Generic Drugs Are They The Same Medicine?

October 26, 2013

Perhaps you’ve had this experience: You go to your local pharmacy to buy medicine. You’re inclined to go with the familiar brand name product, the one you know from commercials and other advertising. But the generic version is much less expensive.

“If it’s so inexpensive, it must not be as effective or safe,” you think.

You would be wrong.

You’re not alone. Food and Drug Administration (FDA) pharmacist Brenda Stodart, Pharm.D., who for 14 years has answered questions on FDA’s Drug Information line (1-855-543-DRUG ) says, “Every day without fail we educate consumers and health care professionals about the safety and efficacy of generic drugs.”

So, what are generic drugs and how does FDA ensure they are a safe and effective alternative to name brands?

When a new, FDA-approved drug goes on the market, it may have patent or exclusivity protection that enables the manufacturer to sell the drug exclusively for a period of time. When those expire or no longer serve as a barrier to approval, other companies can make it in generic form. FDA must approve the generic drug before it can be marketed.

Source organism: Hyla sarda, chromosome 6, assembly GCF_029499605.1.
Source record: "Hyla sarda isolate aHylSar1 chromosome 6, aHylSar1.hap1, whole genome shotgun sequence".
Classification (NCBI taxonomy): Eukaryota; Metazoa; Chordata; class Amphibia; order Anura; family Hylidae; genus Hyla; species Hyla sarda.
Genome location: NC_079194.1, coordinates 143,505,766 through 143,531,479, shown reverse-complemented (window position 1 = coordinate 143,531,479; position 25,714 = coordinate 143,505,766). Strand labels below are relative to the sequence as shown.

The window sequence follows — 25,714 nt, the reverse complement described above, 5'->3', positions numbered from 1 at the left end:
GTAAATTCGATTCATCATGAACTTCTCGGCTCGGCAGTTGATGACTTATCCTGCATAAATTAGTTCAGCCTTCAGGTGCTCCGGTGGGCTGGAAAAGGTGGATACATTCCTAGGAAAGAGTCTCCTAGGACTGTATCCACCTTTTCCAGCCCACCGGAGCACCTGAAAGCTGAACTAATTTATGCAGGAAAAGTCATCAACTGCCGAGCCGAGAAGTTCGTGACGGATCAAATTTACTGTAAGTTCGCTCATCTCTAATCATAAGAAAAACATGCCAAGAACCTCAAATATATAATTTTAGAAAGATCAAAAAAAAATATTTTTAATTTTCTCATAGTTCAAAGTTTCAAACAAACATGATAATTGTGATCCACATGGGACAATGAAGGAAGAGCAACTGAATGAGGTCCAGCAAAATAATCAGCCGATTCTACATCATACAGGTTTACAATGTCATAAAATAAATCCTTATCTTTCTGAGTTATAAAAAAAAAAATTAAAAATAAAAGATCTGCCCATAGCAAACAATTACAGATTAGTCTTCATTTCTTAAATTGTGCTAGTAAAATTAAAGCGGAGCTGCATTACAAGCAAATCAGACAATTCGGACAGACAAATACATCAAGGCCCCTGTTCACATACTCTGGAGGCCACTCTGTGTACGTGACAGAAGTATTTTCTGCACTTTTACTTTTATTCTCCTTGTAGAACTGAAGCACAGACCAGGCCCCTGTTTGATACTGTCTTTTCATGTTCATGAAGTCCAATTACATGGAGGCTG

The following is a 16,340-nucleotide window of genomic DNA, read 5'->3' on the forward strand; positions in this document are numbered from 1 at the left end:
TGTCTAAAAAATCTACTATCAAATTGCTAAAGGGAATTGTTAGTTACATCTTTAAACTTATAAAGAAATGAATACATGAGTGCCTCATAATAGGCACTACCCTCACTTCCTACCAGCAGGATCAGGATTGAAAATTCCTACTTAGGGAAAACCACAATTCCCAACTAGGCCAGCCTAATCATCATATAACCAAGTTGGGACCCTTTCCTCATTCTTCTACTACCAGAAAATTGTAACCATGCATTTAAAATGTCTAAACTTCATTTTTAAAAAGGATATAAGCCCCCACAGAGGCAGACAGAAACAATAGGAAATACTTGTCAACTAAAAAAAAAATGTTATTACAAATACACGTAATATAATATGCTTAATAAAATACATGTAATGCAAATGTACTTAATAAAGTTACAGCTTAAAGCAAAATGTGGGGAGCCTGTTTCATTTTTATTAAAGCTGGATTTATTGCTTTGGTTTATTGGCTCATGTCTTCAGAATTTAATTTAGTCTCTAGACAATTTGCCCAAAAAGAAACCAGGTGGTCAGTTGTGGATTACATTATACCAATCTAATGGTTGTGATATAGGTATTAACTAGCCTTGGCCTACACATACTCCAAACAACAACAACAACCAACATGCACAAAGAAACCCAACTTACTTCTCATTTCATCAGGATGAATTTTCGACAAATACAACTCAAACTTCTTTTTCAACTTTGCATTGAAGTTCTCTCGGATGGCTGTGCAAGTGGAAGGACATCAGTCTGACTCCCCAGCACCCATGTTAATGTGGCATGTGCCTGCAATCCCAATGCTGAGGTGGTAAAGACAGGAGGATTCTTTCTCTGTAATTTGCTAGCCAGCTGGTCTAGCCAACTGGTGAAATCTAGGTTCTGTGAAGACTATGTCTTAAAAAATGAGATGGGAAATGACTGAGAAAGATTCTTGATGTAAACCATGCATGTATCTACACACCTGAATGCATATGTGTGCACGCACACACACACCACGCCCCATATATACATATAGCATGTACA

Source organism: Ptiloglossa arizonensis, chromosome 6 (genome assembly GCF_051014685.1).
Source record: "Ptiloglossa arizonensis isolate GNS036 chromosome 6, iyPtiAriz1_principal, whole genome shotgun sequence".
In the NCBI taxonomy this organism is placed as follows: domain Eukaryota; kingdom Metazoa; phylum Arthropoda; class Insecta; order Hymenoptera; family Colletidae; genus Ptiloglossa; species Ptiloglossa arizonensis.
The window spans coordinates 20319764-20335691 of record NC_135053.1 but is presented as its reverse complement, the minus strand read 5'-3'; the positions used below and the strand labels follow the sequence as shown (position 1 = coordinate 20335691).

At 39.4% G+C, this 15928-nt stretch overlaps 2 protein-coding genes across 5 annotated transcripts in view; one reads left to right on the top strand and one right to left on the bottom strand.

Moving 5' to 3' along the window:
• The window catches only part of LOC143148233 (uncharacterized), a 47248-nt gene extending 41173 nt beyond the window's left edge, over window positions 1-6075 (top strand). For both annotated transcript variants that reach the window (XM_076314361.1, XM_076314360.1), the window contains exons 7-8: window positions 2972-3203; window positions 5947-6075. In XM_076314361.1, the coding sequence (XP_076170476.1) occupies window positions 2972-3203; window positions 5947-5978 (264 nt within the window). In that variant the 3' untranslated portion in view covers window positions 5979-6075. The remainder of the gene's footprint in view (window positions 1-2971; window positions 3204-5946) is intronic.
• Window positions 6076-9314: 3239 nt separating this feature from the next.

Generic manufacturers are able to sell their products for lower prices because they are not required to develop a new drug from scratch with pre-clinical studies or to repeat the many costly clinical trials of new drugs, Khan says. Generally, they also do not pay for costly advertising, marketing and promotion.

According to the Congressional Budget Office, generic drugs save consumers an estimated $8 to $10 billion a year at retail pharmacies. Even more billions are saved when hospitals use generics.

But not every drug has a comparable generic. To find out if there is a generic equivalent for your brand-name drug, use Drugs@FDA. You can also search for generic equivalents by using FDA’s “Electronic Orange Book.” You can also consult the most recent monthly approvals for “First Generics.”

FDA encourages consumers and health professionals to notify FDA of any adverse side effects found when using drugs and devices the agency regulates, by reporting them online to Medwatch, FDA’s safety information and adverse event reporting program, or by telephone at 1-800-FDA-1088.

%d bloggers like this: